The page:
On July 3, Belarus celebrated its Independence Day. Belarus is the only post-Soviet country whose major national holiday is an anniversary of the liberation of its capital city from Nazi German invaders (July 3, 1944). The Independence Days of other post-Soviet states tend to either commemorate the adoption of independence declarations in anticipation of the Soviet Union’s breakup (Ukraine, Central Asian republics, Armenia, and Azerbaijan) or earlier acquisitions of statehood prior to the formation of the USSR (Baltic States and Georgia).
President Alyaksandr Lukashenka delivered a 23-minute speech in conjunction with the celebration this year (Belta, July 3). Following the account of casualties (3 million deaths) and damage (more than 200 towns thoroughly destroyed; and out of 9,000 destroyed villages, 600 were burned together with their inhabitants), Lukashenka called upon Belarusians to stand together in the face of reemerging threats. He then criticized the multiple critics of the so-called “deferment law.”
Adopted by the Belarusian House of Representatives (lower chamber of parliament) on May 28, with 85 lawmakers voting in favor and 9 against, the respective bill established the possibility of only one deferment from the universal draft—for males aged 18 to 27, in conjunction with obtaining higher education. Thus, those attending professional schools (analogous to community colleges) but then continuing their education at a four-year college or a university will have to serve following graduation from a professional school. Those attending colleges will have to serve before entering graduate school (Tut.by, June 28). Most critics of this bill (not yet signed by the president into law) suggest that it goes against the government’s pledge to make Belarus an information-technology (IT) country since it will force talented youths to interrupt their education during their formative years. Opponents predict that, if adopted, the deferment law will increase the number of youths obtaining higher education abroad and then staying there for good or at least until turning 27 (Tut.by, July 5). For those Belarusians without higher education, the length of mandatory military service is 18 months; for those with a higher education, it is 12 months; and for those graduating from colleges that provide military training (alongside a civilian major)—6 months (Mil.by, accessed July 6).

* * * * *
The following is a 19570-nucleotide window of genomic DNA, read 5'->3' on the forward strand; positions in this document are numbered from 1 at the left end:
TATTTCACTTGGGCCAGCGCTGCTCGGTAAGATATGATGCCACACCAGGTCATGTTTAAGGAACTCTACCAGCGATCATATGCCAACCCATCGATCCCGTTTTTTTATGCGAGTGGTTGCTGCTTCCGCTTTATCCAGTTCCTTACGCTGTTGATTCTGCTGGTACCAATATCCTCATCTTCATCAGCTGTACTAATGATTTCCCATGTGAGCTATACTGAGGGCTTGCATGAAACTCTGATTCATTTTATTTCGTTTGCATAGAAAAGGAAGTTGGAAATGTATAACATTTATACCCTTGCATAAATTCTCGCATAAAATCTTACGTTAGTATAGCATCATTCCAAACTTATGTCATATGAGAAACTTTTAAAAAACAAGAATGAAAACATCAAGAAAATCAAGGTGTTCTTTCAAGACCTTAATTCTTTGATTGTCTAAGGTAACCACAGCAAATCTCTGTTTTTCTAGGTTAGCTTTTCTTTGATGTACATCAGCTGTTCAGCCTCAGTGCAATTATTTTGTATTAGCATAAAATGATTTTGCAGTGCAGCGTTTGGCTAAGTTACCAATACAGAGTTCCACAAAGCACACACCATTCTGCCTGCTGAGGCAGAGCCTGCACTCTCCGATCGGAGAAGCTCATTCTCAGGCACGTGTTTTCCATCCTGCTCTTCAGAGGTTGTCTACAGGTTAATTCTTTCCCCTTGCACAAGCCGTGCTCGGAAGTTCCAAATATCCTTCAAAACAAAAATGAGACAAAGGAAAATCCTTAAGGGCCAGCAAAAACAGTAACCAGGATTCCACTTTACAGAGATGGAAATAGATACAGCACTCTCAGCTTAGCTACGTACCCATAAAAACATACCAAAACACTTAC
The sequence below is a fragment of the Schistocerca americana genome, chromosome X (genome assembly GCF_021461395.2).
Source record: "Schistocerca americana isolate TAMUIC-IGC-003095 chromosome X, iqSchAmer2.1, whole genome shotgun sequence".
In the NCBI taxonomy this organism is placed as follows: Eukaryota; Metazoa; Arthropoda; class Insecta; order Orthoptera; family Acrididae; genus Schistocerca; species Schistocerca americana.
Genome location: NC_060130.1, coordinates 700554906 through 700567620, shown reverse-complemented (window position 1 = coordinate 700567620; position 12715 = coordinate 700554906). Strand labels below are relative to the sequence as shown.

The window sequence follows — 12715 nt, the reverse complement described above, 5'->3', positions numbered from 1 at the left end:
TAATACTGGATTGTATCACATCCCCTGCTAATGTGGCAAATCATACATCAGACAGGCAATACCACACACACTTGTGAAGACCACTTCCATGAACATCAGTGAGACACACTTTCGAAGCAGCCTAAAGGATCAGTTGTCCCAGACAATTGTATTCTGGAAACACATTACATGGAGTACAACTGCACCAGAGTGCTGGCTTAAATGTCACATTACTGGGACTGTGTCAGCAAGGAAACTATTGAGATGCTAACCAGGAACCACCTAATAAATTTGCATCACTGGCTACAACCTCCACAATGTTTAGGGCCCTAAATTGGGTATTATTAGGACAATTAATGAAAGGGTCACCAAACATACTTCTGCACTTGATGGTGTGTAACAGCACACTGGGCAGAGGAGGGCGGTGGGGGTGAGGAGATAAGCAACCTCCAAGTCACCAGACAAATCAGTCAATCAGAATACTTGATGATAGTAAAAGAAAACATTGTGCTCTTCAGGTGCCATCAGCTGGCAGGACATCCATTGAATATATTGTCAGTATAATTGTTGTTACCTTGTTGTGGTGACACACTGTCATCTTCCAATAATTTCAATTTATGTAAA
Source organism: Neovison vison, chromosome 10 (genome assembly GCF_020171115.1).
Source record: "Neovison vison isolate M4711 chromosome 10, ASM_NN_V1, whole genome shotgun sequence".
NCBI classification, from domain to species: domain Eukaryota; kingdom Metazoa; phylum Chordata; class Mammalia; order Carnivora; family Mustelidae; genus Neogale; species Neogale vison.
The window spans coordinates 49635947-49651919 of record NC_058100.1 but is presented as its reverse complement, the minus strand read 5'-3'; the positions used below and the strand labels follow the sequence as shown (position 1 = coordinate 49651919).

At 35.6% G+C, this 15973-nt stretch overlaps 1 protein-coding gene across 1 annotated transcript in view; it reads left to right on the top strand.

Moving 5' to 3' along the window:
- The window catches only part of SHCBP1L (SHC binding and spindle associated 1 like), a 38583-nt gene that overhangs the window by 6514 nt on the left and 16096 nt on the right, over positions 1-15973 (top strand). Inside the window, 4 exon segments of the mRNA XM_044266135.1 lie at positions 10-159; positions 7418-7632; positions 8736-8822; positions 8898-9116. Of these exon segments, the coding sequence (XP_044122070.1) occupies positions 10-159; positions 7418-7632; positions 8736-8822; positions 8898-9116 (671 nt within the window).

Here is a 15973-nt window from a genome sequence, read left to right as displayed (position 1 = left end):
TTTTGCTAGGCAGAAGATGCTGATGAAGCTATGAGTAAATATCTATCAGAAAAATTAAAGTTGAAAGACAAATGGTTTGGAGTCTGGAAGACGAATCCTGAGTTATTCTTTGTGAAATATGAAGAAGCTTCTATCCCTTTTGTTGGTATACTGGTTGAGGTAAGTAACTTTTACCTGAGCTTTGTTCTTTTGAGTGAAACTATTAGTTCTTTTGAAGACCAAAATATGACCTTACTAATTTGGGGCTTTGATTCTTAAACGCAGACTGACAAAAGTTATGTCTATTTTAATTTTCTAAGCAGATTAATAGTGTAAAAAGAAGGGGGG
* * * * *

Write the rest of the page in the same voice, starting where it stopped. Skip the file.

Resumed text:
Lukashenka snubbed the bill’s critics in his speech by, as usual, asserting the expediency of the middle ground between two equally unacceptable extreme alternatives. One may refrain from defending the country, suggested Lukashenka, by either asking the North Atlantic Treaty Organization (NATO) to defend Belarus or by joining brotherly Russia. As neither alternative is to our liking, Belarusians ought to defend their country themselves, he posited (Tut.by, July 4). While this explanation of the much-criticized bill may not seem particularly persuasive, it nonetheless sounds like a veiled rationale for Belarus’s neutrality in the face of continued “integration” pressure from Russia. Lukashenka is next scheduled to meet with his Russian counterpart, Vladimir Putin, on July 18, in St. Petersburg. And the prospects of reaching a mutually acceptable solution to bilateral problems (e.g., compensation for the upcoming price hike on Russian oil, desired by Belarus; and establishing de facto prerogatives of a unified state, like a single currency, desired by Russia) do not look promising.
This year’s celebration of July 3 in Minsk was marred by a deadly explosion. At the start of the usual evening fireworks extravaganza, a loud bang was accompanied by the sound of glass breaking. Plumes of grayish smoke were seen billowing from the site of the explosion, mixing with the fireworks that continued to light up the night sky. At least ten people were injured by glass shards. A 64-year-old woman died at the scene from a ruptured carotid artery, despite prompt medical assistance. The authorities initiated a criminal case (RT, July 3). It subsequently turned out that flawed fireworks had allegedly been supplied by the Russian company Pirro-Ross, which has been selling its products to Belarus’s Ministry of Defense since 2009 (OfficeLife, July 4).
In such a way, a major uncertainty regarding Belarusian-Russian integration prospects and an outright tragedy overshadowed this year’s celebration of Independence Day in Minsk.